I am a late night grocery shopper, because shopping at the grocery store during the day, by myself, is a nightmare with anxiety!

I am not the only one who experiences shopping anxiety; my husband won’t even get out of the car unless the entire family goes inside the store with him.  If he does go into the store by himself, in which is rare, he comes out looking white as a ghost, hair frazzled on end, and heart pounding, as if he had to battle an army of orcs inside the grocery store just to get a gallon a milk.  Unfortunately, he doesn’t even make it to the dairy section; as that would be like having to venture towards the back of the grocery store into Narnia. Instead, he comes back with an 8oz carton of milk from the check out line!  You know, I am not judging, because it happens to us all!  

Peak Time For Anxiety Is 5pm

My anxiety triggers OCD, thus why I absolutely hate shopping during the day.  I can deal with a little anxiety, but once it triggers an OCD episode, I am done!  I too, walk out of the grocery store white as a ghost, hair frazzled on end, and heart pounding, worried about the most irrational horrific things in the world about a gallon of milk.  So, to save myself from emotional distress, I prefer to shop at night, where there is no crowd, the night stockers often sing and dance while the speakers play rock & roll, instead of the usually sappy music that is required to play during the day, and the check out clerks are much happier!  It’s an entirely different atmosphere after the sun goes down.

Again, I can largely relate to my husband’s experience inside the grocery store.  Although I enjoy shopping late at night, every so often I have to run to the store for one or two things before dinner time.  Unfortunately, 5pm at the grocery store is always crazy!  It is crowded with all sorts of different shoppers, from the old complaining about the cost of inflation to the young trying to buy alcohol.  There are those holding up lines over expired coupons, writing checks, or just simply talking about their day to a clerk who doesn’t really care.  The worst though, are the people who just got off work and are trying to rush through the grocery store like football line-backers.  They are hungry, rude, and in a hurry!  Personally, I don’t blame them, because they just want to get home like the rest of us.

So…This Happened

Every so often, I treat myself to a mud mask (scares the monkey’s out of my kids).  MUD MONSTER!  Anyway, I enjoy it, also my skin comes out smooth, fresh, and less “old and tired” looking.

I’ve tried all different kinds of mud-masks and my two favorite are charcoal and dead-sea mineral mud masks.  The charcoal masks are great for cleaning out pores and the dead-sea mineral masks are great for making skin feel soft, plus reduces dark circles and redness.  So, I try to do a dead-sea mineral mask once a week (if I am lucky) and the weeks I look absolutely dreadful, I do a charcoal mask, since that’s more heavy duty than a dead-sea mineral mask.  Although I am not really into the girly-girl things, I do enjoy mud-masks.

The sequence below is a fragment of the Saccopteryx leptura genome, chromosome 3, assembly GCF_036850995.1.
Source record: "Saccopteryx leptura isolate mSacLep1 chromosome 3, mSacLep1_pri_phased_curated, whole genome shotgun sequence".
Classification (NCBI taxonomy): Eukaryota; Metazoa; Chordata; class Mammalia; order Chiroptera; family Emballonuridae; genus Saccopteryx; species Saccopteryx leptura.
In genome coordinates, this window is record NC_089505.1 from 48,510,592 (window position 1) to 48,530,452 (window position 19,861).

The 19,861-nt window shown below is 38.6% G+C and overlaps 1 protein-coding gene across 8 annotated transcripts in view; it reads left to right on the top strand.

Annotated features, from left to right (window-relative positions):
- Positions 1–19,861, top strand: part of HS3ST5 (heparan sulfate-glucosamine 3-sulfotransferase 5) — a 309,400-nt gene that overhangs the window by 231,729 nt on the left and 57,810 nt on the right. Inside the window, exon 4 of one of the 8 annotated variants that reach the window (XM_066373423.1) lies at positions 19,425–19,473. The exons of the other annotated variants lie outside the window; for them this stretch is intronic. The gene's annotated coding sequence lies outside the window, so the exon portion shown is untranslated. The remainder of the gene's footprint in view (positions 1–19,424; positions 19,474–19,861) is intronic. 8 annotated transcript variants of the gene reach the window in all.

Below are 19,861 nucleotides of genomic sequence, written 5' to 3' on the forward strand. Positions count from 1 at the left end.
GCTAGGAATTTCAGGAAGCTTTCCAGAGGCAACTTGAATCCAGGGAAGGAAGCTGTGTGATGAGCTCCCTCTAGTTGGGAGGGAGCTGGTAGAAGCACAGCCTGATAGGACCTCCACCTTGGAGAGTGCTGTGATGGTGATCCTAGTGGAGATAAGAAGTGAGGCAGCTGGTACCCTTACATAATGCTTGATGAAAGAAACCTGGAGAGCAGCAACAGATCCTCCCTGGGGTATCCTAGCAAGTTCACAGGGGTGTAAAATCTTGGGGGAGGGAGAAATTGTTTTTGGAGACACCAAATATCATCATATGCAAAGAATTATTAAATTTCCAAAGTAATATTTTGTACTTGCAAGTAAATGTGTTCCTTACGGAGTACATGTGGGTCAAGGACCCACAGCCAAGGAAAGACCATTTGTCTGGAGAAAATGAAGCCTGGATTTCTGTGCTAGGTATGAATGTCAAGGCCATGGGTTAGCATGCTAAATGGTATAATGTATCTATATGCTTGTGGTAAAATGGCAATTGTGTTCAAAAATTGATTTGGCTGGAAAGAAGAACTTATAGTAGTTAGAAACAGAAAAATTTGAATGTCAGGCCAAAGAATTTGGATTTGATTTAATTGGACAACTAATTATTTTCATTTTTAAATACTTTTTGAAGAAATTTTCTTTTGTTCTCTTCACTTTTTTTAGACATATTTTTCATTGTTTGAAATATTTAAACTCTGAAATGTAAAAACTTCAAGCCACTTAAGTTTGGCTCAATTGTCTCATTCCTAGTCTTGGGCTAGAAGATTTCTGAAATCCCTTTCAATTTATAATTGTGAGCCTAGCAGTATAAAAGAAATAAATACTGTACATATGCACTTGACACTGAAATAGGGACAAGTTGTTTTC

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I went to the store recently and stocked up on mud masks, but I didn’t realize, I stocked up on the wrong kind of mud mask.  I remember I bought them when I was making a milk run to the grocery store when the grocery store was super busy.  I had anxiety.  I remember two girls talking loudly about their business and it made me nervous, so I quickly grab the mud masks.  I saw “dead-sea…” but I did not comprehend the rest of it, “dead-seaweed,” SEA-WEED!  What!  I bought a couple of mud-masks with seaweed instead of my usual dead-sea mineral mud masks.

Shopping Anxiety Is Not Always Bad

I am cool.  I am hip.  I can try smearing sea-weed all over my face, why not?

I tried it!  Although the experience is not very pleasant as sea-weed certainly smells, it sure did make my skin look pretty!  I am not opposed to doing it again, but probably not something I am willing to do all the time.

So, shopping with anxiety isn’t always terrible.  To be honest, I probably wouldn’t try new things if I weren’t rushing through a grocery store with anxiety and picking up the wrong stuff every so often.  Sure, sometimes I am forced to exchange items, like the time I needed butter and quickly picked up a block of cream-cheese instead.  For the record, that was not entirely my fault, for that the grocery store had moved the butter section!

Making The Best Of Things

My point is, that anxiety is not always terrible.  Sometimes good unexpected things can come out of it.  If you go to the grocery store for lemons and come back with limes, I guess make limeade instead!

How do you cope with shopping anxiety? 

 

 

 

 

 

 

 

 

 

Everyday Stressors

I started listening to a 7-day Stress Management series provided by the Calm App (iOS).  The narrator said something quite enlightening; something along the lines that “us humans are not yet ready to take on the stresses of the 21st century.” IMG_0937

Stress is normal everyday life now; however, our Fight or Flight Response System is a little behind on the times. There is just too much going on for our Fight or Flight Response System to process, thus, our bodies are thrown into constant high alert making us feel stressed all the time.  Practicing mindfulness and changing our thinking habits allow our Fight or Flight Response System more time to re-evaluate and accurately process the world around us to ensure our bodies appropriately respond to the right stressors.